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Yaaba (1989)

A small African village. The story focuses on Bila, a ten year old boy who befriends an old woman, Sana. Everybody calls her 'Witch' but Bila himself calls her 'Yaaba' (grandmother). When ... See full summary »


Idrissa Ouedraogo
3 wins & 2 nominations. See more awards »


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The story of a shepherd's single handed quest to re-forest a barren valley.

Director: Frédéric Back
Stars: Philippe Noiret, Christopher Plummer


Complete credited cast:
Fatimata Sanga Fatimata Sanga ... Yaaba
Noufou Ouédraogo Noufou Ouédraogo ... Bila
Roukietou Barry Roukietou Barry ... Nopoko
Adama Ouédraogo Adama Ouédraogo ... Kougri
Amadé Toure Amadé Toure ... Tibo
Sibidou Ouédraogo Sibidou Ouédraogo ... Poko
Adame Sidibe Adame Sidibe ... Razougou
Rasmané Ouédraogo Rasmané Ouédraogo ... Noaga (as Rasmane Ouedraogo)
Kinda Moumouni Kinda Moumouni ... Finse
Assita Ouedraogo Assita Ouedraogo ... Koudi
Zenabou Ouedraogo Zenabou Ouedraogo ... Pegda
Ousmane Sawadogo Ousmane Sawadogo ... Taryam


A small African village. The story focuses on Bila, a ten year old boy who befriends an old woman, Sana. Everybody calls her 'Witch' but Bila himself calls her 'Yaaba' (grandmother). When Bilas cousin Nopoko gets sick it is Sana's medicine who saves her. Written by Mattias Thuresson

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Drama | Family


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Release Date:

6 October 1989 (USA) See more »

Also Known As:

Babcia See more »

Company Credits

Show more on IMDbPro »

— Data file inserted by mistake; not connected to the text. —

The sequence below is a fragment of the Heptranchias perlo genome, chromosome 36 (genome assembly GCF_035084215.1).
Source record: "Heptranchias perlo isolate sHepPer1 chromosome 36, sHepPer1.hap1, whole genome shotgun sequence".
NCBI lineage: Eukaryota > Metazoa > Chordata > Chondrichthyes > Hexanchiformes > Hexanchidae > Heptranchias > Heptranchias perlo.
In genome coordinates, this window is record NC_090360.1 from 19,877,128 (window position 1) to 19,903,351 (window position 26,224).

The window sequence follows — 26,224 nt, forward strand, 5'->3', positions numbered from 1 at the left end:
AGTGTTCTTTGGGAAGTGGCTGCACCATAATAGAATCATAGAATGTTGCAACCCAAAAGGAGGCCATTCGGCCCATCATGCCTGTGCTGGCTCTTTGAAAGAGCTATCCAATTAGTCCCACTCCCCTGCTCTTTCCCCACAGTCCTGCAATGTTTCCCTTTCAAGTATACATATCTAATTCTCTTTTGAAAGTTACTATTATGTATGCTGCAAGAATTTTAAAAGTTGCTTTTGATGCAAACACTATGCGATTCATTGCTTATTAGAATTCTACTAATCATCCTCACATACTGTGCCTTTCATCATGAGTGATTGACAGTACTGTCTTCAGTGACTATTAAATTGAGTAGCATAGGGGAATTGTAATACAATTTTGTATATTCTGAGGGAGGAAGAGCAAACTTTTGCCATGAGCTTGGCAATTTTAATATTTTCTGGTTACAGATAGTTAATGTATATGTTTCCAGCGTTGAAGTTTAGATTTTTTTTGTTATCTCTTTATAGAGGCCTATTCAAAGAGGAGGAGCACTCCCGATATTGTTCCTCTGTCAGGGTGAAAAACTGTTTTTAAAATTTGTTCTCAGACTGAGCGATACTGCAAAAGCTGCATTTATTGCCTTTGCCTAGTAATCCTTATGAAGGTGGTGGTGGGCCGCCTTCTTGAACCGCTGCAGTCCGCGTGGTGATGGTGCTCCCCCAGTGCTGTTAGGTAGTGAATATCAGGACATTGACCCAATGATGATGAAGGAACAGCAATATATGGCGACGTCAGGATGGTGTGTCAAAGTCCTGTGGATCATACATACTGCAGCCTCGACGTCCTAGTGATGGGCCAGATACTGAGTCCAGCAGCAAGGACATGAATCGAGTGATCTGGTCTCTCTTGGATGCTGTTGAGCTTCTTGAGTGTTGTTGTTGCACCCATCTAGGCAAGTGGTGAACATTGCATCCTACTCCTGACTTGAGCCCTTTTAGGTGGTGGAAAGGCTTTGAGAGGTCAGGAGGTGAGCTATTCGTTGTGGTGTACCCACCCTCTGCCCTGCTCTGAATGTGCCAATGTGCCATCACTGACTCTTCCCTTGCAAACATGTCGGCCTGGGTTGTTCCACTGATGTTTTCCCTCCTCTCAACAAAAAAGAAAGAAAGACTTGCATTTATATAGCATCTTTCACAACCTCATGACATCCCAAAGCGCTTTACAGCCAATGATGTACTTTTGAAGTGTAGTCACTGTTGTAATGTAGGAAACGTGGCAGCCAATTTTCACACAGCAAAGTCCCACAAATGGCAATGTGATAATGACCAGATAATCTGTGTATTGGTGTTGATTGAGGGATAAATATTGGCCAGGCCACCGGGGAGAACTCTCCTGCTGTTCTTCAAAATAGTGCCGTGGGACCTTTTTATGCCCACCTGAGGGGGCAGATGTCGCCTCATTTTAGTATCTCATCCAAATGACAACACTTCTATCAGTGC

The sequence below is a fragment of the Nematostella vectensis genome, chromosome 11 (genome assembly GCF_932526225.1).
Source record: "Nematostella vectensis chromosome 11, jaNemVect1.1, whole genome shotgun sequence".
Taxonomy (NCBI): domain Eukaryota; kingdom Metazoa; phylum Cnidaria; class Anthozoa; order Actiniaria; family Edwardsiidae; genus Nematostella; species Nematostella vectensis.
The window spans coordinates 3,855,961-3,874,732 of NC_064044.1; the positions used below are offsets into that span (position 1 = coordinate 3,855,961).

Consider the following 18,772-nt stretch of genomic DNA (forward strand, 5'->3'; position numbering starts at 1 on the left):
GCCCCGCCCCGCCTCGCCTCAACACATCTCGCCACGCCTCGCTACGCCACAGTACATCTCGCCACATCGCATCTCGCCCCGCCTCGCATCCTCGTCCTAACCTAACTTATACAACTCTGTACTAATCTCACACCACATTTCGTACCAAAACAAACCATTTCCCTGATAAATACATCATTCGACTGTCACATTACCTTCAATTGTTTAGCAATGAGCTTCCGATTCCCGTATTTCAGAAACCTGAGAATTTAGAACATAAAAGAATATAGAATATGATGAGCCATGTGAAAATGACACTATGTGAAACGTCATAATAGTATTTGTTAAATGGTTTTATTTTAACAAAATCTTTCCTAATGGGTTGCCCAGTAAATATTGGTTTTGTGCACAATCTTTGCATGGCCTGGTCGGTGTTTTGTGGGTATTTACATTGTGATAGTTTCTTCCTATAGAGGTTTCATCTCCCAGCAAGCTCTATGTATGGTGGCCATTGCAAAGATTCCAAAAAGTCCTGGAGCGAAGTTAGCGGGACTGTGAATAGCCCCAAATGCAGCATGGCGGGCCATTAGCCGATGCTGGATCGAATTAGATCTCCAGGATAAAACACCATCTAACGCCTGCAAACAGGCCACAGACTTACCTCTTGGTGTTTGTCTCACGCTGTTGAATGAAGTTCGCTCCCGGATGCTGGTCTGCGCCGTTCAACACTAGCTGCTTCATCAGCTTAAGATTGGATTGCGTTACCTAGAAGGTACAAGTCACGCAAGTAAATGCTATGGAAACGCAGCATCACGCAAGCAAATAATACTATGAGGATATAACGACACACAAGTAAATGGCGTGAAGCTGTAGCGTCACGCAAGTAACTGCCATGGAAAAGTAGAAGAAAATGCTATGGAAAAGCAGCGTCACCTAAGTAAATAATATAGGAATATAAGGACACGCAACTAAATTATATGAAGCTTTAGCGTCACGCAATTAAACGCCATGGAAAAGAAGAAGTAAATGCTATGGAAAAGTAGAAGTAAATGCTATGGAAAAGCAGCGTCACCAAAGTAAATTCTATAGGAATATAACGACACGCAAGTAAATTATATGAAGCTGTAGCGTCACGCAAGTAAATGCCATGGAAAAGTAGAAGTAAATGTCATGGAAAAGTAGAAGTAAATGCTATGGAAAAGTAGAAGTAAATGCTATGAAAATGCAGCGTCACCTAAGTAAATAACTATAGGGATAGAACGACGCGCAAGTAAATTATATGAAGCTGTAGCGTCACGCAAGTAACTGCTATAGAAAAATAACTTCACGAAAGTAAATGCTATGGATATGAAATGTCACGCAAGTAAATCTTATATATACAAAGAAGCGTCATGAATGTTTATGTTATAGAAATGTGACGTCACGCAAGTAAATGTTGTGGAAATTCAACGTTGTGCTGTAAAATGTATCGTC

Technical Specs


Sound Mix:




Aspect Ratio:

1.85 : 1
See full technical specs »

Did You Know?


Official submission of Burkina Faso for the 'Best Foreign Language Film' category of the 62th Academy Awards in 1990. See more »


Featured in A Story of Children and Film (2013) See more »

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User Reviews

Lost: Yaaba's emotion. If found, please return to Ouedraogo.
21 June 2009 | by Andy (film-critic)See all my reviews

Get those negative clicks out kiddies; this isn't going to be as optimistic…

"Yaaba" is one of those simplistic powerful films. It creates a strong juxtaposition between the youth of Africa and the less-wise elders, which should leave the average viewer hours of contemplation and possible discussion. It is a film that should be pondered and probably re-watched (if found) over time, yet the strength to watch this mere 90 minute feature seemed to escape me. To repeat, "Yaaba" is a powerful film and the overall message of friendship and fear, coupled with adult incompetence is tremendous – yet I cannot stand behind this film. I believe in this film, but, alas, it is not one I could recommend to friends or even begin to watch again. "Yaaba" was a singular experience, served cold.